Lies, damned lies, and font metrics

At work this week, we had a bug report where text was being placed with too large an offset from the feature. It was quite easy to reproduce; here is a river label using the Cambria font:

Cambria

And here it is using Cambria Math:

Cambria Math

The grey line is the baseline of the label, which we can draw on screen to show where the label engine thinks it is being placed. In this case, we’re actually placing the label with the correct offset, but there is something odd going on with the font itself.

We’re not the only application that has problems with this font, as the Windows font viewer shows:

CambriaCambria Math

It appears that the line spacing is much larger with Cambria Math, although there is no mention of this in the font vendor’s catalogue.

I queried the font metrics [1], and, while most fonts return a height of around 25 [2] (average ascent is around 20, descent 5), Cambria Math is 117 (ascent is 65, descent is 52). Also, the internal leading is 96, compared to an average of 4 [3]. It appears that this font is actually designed to have large spaces around each line of text; as the name suggests, it is intended for Maths and Engineering use. If you are writing equations or drawing matrices, you will need extra line spacing for everything to fit in. If you are trying to label geographic features though, I would suggest using a different font!

This isn’t the first time we’ve had problems with fonts returning bad information. Arial Unicode MS is very useful for internationalisation – it contains thousands of glyphs from a wide range of languages – but it often returns dodgy metrics.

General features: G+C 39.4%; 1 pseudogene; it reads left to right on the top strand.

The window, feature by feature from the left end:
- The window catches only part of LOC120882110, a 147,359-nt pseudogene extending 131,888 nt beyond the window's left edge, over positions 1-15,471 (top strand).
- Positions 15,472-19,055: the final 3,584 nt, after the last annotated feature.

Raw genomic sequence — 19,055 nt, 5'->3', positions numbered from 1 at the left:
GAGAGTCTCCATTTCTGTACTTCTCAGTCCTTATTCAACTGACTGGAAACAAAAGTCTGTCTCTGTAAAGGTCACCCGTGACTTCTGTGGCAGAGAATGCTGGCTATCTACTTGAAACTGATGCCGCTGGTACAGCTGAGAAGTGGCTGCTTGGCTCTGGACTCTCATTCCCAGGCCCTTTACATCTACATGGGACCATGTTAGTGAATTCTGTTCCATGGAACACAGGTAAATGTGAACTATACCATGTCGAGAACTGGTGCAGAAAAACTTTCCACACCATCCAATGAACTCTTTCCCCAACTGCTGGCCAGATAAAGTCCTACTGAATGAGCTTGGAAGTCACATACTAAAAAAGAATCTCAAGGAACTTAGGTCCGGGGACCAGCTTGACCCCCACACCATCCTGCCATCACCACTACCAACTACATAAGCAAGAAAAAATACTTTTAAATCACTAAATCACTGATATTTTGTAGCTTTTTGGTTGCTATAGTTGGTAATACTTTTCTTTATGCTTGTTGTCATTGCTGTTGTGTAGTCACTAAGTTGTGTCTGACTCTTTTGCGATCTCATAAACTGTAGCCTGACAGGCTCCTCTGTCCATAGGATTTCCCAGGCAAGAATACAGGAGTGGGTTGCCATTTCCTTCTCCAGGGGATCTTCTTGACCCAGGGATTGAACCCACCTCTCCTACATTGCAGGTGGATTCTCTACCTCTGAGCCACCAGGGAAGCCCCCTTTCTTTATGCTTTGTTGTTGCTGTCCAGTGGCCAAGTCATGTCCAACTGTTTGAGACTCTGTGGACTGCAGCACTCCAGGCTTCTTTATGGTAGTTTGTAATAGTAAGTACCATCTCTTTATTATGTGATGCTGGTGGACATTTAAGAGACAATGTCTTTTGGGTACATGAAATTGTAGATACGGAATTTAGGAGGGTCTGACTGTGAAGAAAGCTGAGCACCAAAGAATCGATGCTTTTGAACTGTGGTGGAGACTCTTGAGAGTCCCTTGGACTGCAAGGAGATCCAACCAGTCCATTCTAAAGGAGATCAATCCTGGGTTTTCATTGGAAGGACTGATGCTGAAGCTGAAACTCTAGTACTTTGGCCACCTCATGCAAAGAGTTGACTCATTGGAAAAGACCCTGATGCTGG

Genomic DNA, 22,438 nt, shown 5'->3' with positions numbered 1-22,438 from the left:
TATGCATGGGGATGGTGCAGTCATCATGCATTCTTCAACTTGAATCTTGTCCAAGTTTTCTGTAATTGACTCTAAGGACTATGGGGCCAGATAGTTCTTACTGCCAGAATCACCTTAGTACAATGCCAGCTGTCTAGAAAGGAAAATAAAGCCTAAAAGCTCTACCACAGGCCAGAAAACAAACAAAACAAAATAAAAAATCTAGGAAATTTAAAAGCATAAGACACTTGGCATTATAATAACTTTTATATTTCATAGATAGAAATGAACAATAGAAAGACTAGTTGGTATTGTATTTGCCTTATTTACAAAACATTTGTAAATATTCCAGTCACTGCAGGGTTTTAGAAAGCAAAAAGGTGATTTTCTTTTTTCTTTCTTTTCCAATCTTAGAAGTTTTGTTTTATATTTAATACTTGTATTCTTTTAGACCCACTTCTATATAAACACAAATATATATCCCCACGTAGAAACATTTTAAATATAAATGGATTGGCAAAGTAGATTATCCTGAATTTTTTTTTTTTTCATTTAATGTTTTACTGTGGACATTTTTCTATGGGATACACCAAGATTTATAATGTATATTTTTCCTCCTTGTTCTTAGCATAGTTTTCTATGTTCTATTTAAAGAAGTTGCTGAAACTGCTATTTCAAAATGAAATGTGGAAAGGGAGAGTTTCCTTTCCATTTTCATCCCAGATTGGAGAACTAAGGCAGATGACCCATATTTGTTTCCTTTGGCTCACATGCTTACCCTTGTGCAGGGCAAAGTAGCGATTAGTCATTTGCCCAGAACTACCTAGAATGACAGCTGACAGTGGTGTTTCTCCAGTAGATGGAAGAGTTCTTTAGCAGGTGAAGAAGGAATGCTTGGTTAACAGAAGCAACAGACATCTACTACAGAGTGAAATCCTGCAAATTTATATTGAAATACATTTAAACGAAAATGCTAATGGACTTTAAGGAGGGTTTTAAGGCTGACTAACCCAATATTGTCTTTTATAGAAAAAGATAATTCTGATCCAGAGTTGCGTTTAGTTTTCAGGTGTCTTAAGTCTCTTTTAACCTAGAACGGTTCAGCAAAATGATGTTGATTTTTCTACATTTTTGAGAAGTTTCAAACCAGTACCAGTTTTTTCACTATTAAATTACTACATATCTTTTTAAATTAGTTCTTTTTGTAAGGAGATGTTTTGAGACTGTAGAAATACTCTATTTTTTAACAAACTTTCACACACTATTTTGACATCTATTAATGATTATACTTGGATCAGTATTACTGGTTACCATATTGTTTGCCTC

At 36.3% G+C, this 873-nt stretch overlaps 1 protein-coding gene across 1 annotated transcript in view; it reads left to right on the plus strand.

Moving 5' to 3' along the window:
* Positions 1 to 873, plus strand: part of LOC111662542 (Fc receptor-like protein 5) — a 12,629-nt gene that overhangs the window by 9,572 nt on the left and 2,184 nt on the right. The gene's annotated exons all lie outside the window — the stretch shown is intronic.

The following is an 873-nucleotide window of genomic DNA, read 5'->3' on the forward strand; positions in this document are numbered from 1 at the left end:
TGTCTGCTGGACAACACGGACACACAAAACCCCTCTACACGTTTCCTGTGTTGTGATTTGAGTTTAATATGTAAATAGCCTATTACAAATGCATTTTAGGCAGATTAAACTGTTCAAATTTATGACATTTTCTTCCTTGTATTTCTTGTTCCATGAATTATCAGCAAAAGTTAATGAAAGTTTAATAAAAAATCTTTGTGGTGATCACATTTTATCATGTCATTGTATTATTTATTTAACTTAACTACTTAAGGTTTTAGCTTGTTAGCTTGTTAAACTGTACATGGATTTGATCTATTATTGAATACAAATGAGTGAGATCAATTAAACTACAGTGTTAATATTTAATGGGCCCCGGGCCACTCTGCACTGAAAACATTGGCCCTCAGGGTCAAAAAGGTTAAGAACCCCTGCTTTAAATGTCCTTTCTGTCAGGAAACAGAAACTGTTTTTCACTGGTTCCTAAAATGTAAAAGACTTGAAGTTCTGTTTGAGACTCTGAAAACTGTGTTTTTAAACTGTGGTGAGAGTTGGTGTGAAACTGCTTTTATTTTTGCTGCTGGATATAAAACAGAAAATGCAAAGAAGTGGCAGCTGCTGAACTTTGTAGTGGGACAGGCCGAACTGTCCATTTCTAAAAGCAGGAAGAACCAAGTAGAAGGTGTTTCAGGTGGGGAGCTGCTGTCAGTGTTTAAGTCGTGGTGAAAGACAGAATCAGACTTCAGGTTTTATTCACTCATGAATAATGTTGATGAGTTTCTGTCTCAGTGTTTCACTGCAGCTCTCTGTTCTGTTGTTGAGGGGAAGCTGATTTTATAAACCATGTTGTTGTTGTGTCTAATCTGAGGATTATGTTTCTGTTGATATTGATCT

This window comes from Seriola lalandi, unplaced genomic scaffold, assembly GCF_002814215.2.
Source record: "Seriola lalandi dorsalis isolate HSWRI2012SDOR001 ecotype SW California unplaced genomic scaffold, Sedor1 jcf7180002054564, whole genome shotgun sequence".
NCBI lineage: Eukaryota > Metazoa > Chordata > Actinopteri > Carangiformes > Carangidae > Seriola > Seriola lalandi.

Another problem is when users customise fonts to insert their own symbols. When the label engine requests details of the text height, it would adversely affect performance to return the height of every character in the font, so for a long time, the engine just used the height of the capital M, without any problems. If this character has been removed, however, the height will come back as zero, so all the text in the label will be zero-height, i.e. invisible. Now, the maximum height of A, M, and Z is used, so labels should still be placed, even if the font information is incomplete. In this example, ESRI Cartography has a small symbol in place of M and the ESRI Mil2525C Modifiers font has no letter M at all, but both are still placed with a label of the correct height (label is ‘McKenzie River’, as above).

ESRI Cartography ESRI Mil2525C Modifiers

The bottom line is: be aware that sometimes fonts don’t give the answer you’re expecting.

[1] Using GetTextMetrics and GetGlyphOutline methods of gdi32.dll.
[2] According to Microsoft, this is in “font design units”, not points or pixels.
[3] Average of the 387 fonts installed on my machine.